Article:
Confessions of an Eco-warrior
- Current Status
- In Season
- Dave Foreman
- Politics and Current Events, Memoir, Nature
We gave it a B+
Unlike the Brie-nibbling, chardonnay-sipping environmental lobbyists from the Audubon Society or the Sierra Club, Dave Foreman specializes in rambunctious behavior. ”Why shouldn’t I be emotional, angry, passionate?” asks the cofounder and self-appointed spokesman of Earth First! ”Madmen and madwomen are wrecking this beautiful, blue-green, living Earth. Fiends who hold nothing of value but a greasy dollar bill are tearing down the pillars of evolution a-building [sic] for nearly four thousand million years.”
A good question, actually, and one that has certainly occurred to anyone who has ever watched helplessly while a beloved river is poisoned or an expanse of forest is converted to a habitat for Buicks and Toyotas. By his own proud admission, Foreman is one of those ”environmental extremists” President Reagan used to warn us about. Except that Reagan was referring to the mainstream groups Foreman and fellow Earth Firsters consider weenies.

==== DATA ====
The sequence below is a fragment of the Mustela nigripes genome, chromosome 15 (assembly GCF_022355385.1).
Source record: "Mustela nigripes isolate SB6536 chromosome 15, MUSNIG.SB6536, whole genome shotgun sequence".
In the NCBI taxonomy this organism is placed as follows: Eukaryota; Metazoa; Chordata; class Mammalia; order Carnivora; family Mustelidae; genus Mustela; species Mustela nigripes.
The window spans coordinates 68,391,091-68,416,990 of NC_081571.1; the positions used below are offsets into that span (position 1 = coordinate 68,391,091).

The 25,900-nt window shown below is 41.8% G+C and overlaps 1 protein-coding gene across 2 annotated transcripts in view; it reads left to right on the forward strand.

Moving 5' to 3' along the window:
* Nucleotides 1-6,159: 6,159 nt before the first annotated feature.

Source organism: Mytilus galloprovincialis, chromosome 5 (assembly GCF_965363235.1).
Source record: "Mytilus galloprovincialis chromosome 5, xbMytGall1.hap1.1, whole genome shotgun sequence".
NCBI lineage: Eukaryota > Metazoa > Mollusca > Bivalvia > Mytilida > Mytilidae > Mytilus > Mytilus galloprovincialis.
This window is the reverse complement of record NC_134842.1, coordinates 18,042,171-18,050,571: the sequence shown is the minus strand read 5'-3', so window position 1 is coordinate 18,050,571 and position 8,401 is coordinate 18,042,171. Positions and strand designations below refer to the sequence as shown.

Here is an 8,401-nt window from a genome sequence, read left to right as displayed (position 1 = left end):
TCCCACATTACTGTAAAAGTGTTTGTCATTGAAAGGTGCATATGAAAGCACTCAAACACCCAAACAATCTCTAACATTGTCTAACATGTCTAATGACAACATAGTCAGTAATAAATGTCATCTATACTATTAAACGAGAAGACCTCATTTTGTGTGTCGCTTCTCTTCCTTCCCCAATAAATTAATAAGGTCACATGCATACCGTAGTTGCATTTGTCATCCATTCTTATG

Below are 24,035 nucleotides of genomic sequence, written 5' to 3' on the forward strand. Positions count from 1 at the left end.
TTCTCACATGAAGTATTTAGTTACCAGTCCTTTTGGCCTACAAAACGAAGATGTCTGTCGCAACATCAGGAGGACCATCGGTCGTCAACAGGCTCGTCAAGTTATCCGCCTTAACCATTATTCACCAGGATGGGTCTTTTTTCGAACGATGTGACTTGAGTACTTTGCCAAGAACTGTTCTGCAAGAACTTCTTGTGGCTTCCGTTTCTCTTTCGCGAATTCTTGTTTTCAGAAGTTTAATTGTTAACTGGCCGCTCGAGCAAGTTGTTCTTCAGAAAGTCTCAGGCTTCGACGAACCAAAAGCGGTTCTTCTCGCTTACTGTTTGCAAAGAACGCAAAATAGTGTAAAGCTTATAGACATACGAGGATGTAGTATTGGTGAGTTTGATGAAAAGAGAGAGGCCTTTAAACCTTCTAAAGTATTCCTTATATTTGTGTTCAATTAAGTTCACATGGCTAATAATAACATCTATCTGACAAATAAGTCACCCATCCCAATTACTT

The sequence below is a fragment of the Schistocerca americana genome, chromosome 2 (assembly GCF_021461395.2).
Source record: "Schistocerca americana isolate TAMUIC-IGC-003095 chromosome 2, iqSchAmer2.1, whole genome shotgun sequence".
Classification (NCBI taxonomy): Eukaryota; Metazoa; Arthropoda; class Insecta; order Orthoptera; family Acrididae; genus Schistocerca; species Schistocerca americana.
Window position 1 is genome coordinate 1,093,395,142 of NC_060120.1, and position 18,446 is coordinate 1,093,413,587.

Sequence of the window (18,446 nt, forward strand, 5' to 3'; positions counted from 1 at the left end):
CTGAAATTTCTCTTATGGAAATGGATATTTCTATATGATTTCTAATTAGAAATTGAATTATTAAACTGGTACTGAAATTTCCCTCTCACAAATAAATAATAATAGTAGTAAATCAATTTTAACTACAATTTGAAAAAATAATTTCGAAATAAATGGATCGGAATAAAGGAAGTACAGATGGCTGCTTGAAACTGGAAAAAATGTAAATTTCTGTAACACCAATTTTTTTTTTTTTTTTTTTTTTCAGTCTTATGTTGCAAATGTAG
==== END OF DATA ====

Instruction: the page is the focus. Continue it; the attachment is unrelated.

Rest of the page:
So how seriously can Confessions of an Eco-Warrior be taken? That depends upon how literally you read it. Foreman’s version of a philosophy he calls ”biocentrism” in some places, ”Deep Ecology” in others, won’t stand up under very close scrutiny. ”The idea of wilderness,” he claims, ”is the most radical in human thought… wilderness for its own sake, without any need to justify it for human benefit. Wilderness for wilderness. For bears and whales and titmice and rattlesnakes and stink bugs.”
And rats and fleas and the bubonic plague bacillus? Apparently so. ”In our explosive population growth,” Foreman writes, ”we humans have become a disease — the Humanpox.” Without denying for a moment that population control exceeds in importance all other environmental issues, just where does this kind of talk get us? Whatever its emotional appeal, the innocent nature — wicked humankind idea represents a particularly idiotic brand of sentimentality. Even the primitivist vision of what wilderness is, as Alston Chase’s wonderful book Playing God in Yellowstone points out, conveniently ignores the massive environmental engineering — chiefly by predation and fire — done by prehistoric humans.
The Earth First! crowd is daydreaming if it thinks ”monkeywrenching” — vandalizing machinery used to rape the environment — ”will hasten overall industrial retreat from wild areas.” In reality, it will hasten the arrival of fences, guards, and guns. Far from perfect, democratic persuasion is still the best tool for the job. That much said, few readers will come away from this angry, enthusiastic, muddleheaded, yet oddly endearing book unchallenged or unchanged. For all his passion, Foreman never lacks humor, a quality often absent in books on a topic that so easily lends itself to pieties. B+